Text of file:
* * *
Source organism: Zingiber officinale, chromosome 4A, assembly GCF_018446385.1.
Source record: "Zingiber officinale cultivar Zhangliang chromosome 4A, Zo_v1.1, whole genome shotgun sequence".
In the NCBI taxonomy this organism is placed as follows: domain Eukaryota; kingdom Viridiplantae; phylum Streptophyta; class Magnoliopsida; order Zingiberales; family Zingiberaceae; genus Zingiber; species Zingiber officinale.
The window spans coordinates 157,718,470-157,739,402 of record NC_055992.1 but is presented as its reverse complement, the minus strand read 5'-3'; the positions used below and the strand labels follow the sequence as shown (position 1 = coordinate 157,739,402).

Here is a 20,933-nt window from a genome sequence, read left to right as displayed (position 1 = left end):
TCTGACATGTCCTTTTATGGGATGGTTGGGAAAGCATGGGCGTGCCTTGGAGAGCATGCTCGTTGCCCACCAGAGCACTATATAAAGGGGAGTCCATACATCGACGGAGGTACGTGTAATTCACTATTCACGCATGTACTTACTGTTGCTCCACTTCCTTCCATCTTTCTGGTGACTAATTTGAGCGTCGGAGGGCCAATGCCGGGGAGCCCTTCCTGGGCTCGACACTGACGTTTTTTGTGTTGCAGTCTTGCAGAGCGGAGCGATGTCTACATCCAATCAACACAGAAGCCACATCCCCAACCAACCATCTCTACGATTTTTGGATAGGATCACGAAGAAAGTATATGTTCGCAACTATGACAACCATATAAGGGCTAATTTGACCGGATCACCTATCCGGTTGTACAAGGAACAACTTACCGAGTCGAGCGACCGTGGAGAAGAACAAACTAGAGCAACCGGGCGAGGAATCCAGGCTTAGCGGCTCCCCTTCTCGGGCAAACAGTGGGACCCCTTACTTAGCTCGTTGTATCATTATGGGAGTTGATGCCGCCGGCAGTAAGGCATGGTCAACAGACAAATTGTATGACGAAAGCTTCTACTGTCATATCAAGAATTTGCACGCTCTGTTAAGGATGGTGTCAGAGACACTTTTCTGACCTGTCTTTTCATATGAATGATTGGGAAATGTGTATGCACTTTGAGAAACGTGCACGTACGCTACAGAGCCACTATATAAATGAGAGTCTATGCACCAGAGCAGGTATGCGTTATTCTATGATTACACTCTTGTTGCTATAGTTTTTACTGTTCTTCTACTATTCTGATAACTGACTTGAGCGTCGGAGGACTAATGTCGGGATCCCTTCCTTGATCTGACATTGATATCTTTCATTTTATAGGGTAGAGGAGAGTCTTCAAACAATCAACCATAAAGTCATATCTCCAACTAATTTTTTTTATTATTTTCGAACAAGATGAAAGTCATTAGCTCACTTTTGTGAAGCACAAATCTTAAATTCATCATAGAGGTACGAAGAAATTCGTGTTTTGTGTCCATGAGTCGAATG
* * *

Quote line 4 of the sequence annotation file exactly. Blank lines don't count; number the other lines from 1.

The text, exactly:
The window spans coordinates 157,718,470-157,739,402 of record NC_055992.1 but is presented as its reverse complement, the minus strand read 5'-3'; the positions used below and the strand labels follow the sequence as shown (position 1 = coordinate 157,739,402).